Murray Sayle was the consummate journalist. An adventurer and autodidact who secured a number of memorable scoops during his long career, he had an uncanny ability to turn up missing persons. Not only did he follow a trail of clues (including a prescription for the revolutionary's asthma) to track down Che Guevara in the Bolivian jungle in 1967 and break the news that Che had left Cuba to foment revolution in South America, that same year he lay in wait near Moscow's foreign post office hoping to apprehend the communist spy Kim Philby reasoning that, at some point, Philby would come by to collect his cheques from London or peruse the cricket scores in The Times.
When the yachtsman Francis Chichester went missing while circumnavigating the globe, it was Sayle who located him at Cape Horn. He climbed Everest, sailed the Atlantic single-handedly and proved himself as comfortable in rural Japan as he had been on Fleet Street when he and his family moved there in 1975. He told his wife Jenny that it would be for only six months. Months became years, and the family stayed in a small rural Japanese village for nearly 30 years. Sayle worked as a freelancer, contributing to publications from the Spectator to the New York Review of Books, translating often humorously the cultural idiosyncrasies of his hosts for a Western audience, but always demonstrating great affection for his subjects. His account of the dropping of the atom bomb at Hiroshima, in which he contested the significance of the event as the catalyst for Japan's surrender, occupied an entire issue of the New Yorker magazine in July 1995.
Born in Sydney, Sayle studied psychology at university but left after two years and became a journalist. He was an intern at the Sydney Daily Telegraph, and later wrote a column for the Sydney Daily Mirror. Moving to Europe, he worked in Paris for Agence France-Presse and sold encyclopedias in Germany, before joining the Sunday Times in 1964. Under Harold Evans, the newspaper was undergoing a metamorphosis from a stolid establishment organ into a serious, investigative paper.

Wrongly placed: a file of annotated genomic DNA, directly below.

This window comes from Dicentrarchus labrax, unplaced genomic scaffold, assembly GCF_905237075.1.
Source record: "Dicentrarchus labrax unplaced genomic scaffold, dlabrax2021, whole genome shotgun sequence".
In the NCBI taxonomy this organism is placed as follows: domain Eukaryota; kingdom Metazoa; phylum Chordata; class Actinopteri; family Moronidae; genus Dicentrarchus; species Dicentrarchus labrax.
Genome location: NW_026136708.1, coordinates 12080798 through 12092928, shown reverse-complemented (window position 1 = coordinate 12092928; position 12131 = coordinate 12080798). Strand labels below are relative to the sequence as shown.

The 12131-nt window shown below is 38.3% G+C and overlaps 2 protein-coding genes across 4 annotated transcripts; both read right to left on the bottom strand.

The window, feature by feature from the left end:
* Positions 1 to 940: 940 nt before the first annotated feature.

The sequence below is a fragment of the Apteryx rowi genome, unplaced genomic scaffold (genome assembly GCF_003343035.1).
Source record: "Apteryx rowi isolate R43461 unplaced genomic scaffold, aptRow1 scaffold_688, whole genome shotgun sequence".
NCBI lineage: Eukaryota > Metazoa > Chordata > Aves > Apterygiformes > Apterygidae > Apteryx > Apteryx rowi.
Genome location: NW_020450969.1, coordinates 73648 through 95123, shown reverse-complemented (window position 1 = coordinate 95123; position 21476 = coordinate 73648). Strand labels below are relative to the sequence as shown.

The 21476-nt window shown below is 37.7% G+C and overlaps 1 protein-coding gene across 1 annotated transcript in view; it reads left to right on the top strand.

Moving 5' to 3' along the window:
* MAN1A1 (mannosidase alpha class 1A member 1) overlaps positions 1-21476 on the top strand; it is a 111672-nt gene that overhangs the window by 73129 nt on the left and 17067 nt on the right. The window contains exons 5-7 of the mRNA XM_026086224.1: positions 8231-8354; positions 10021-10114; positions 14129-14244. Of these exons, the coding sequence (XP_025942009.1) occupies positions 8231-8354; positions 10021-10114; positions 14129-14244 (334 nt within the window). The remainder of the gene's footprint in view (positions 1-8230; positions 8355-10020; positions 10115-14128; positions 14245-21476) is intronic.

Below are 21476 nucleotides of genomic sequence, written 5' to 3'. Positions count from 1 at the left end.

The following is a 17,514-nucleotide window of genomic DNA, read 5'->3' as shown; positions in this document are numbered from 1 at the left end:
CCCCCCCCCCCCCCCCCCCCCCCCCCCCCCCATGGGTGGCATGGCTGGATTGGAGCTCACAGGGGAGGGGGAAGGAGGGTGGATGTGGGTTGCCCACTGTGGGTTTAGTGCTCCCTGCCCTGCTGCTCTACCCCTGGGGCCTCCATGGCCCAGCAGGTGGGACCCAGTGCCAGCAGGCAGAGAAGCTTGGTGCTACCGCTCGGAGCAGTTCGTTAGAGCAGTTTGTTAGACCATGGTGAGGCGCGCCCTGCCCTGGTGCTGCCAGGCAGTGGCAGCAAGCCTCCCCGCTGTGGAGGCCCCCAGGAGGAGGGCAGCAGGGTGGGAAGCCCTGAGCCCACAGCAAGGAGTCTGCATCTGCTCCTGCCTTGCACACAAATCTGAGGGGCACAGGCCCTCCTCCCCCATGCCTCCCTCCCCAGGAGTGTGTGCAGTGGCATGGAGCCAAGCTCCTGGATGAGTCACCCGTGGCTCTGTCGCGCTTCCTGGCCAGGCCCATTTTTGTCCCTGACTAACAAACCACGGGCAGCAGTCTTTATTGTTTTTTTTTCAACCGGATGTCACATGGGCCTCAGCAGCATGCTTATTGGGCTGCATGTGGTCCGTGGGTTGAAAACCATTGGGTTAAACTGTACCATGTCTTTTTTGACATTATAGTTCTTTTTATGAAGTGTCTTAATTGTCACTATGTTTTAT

Sayle proved to be an excellent war reporter. Covering Vietnam and the India-Pakistan war of 1971, he recalled an occasion when he had asked a British general why Australians made "such good war correspondents". Came the reply: "Because, dear boy, they're so very good at camping!" The few remaining copies of his documentary novel of Fleet Street life, The Crooked Sixpence, became a cult object decades after the majority of the print run was pulped following the threat of libel action by a friend of the author's, a penniless aristocrat, who saw the book as a means to make himself some ready cash.
Sayle's guiding journalistic principle was that "there are only two stories in newspapers: 'We name the guilty man' and 'Arrow points to defective part'". It was a simple model that he followed with great success. He is survived by his wife Jenny, two sons and a daughter. Born January 1, 1926. Died September 18, 2010. * The National